Monica Lamb-Yorski photo Craig Smith, Williams Lake city councillor (left), WLIB Chief Willie Sellars and Gerald Kirby, Cariboo Regional District Area J West Chilcotin were among 20 representatives from three local governments who met for a community to community forum on Wednesday, March 13 at the Longhouse.

WLIB, CRD and City attend community to community forum

The meeting was a follow-up to a protocol agreement signed in 2016 initiated by former WLIB Chief Ann Louie

Representatives from Williams Lake Indian Band, City of Williams Lake and Cariboo Regional District who attended a community to community meeting are keen for more of the same.

It was the first of its kind since the three governments signed a protocol agreement in 2016, said WLIB Chief Willie Sellars.

Read more: Local governments sign protocol agreement in Williams Lake

“We have not had a follow up meeting since then, just because of all the things that have been going on in the region, such as wildfires, floods and busy schedules, changes in government and changes in leadership.”

Crediting former WLIB Chief Ann Louie for championing the idea, Sellars said WLIB thought it was a great initiative.

“We loved the idea of it, being able to talk with other local governments, and building those relationships. We reached out and wanted to implement what had been envisioned in the protocol agreement back in 2016.”

John Massier, CRD vice-chair, said it was a good four-and-a-half-hour meeting.

“It was a great opportunity to sit down and have a good talk with the WLIB and the City of Williams Lake,” Massier said. “We all share in many of the same initiatives in the same area, but we don’t often enough get together and compare notes and make sure we are all rowing in the same direction when it comes to supporting our region.”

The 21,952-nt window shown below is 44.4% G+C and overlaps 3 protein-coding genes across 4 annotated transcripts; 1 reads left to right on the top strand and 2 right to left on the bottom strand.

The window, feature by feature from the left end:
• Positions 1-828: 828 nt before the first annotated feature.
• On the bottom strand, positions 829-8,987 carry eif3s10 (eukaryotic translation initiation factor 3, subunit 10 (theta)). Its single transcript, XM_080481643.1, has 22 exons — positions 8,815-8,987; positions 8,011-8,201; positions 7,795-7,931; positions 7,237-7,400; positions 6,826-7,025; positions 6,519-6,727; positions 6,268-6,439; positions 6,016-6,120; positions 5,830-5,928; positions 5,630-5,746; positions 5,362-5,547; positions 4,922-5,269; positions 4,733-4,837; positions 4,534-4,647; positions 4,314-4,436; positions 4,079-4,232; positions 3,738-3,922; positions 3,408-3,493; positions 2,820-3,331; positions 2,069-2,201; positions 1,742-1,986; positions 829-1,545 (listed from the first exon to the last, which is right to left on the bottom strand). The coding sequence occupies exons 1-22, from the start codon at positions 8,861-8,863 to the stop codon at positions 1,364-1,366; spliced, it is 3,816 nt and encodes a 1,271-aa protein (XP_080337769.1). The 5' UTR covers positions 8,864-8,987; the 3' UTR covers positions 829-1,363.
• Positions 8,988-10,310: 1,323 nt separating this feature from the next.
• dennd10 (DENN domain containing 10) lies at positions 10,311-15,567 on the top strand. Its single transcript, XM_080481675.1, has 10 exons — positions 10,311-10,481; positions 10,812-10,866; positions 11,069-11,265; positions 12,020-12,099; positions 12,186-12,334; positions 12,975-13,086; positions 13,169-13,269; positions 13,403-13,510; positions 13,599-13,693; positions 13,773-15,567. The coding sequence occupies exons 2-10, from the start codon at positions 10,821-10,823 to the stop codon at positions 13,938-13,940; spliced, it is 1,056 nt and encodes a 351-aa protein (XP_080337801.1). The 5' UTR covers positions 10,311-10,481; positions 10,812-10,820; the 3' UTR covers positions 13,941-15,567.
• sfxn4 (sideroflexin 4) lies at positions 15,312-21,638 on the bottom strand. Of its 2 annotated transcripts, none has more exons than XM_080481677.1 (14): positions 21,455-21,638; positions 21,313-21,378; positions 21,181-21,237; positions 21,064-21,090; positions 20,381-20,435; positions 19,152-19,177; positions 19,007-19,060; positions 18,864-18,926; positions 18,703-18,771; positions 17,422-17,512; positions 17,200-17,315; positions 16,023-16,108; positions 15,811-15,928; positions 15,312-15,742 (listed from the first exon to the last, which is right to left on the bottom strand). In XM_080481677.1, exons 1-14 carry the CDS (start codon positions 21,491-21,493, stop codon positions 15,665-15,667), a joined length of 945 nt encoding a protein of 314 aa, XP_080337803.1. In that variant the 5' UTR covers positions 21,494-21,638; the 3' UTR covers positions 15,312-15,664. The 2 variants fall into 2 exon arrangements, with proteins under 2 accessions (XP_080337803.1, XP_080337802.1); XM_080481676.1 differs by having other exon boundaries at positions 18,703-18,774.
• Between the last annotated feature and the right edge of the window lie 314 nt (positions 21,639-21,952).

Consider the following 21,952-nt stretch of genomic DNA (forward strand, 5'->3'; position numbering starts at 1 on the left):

Massier said he looked forward to the next meeting and hopes everyone can keep the momentum going.

Williams Lake city councillor Craig Smith said the meeting was “great.”

“Anytime you do a community to community forum it’s about relationships,” Smith said.

“Some of us have already had relationships through other things, other than the political arena, but I found in the last four years during my first term there are a lot of things that the three organizations are doing separately. Why are we spending that money separately when we could combine and do things as a region and as a whole?”

During the closing remarks, Smith referred to a “30,000-foot approach,” which he said meant the group was looking at topics from a general overview and not getting into specifics.

“The specifics are what the implementation committee is supposed to come up with and then it comes back to one of these community to community forum meetings,” he said, noting the implementation committee was outlined in the protocol agreement.

“The committee has two members, plus an alternate, from all three organizations and it meets on a quarterly basis and brings up topics that are mutual for all three organizations.”

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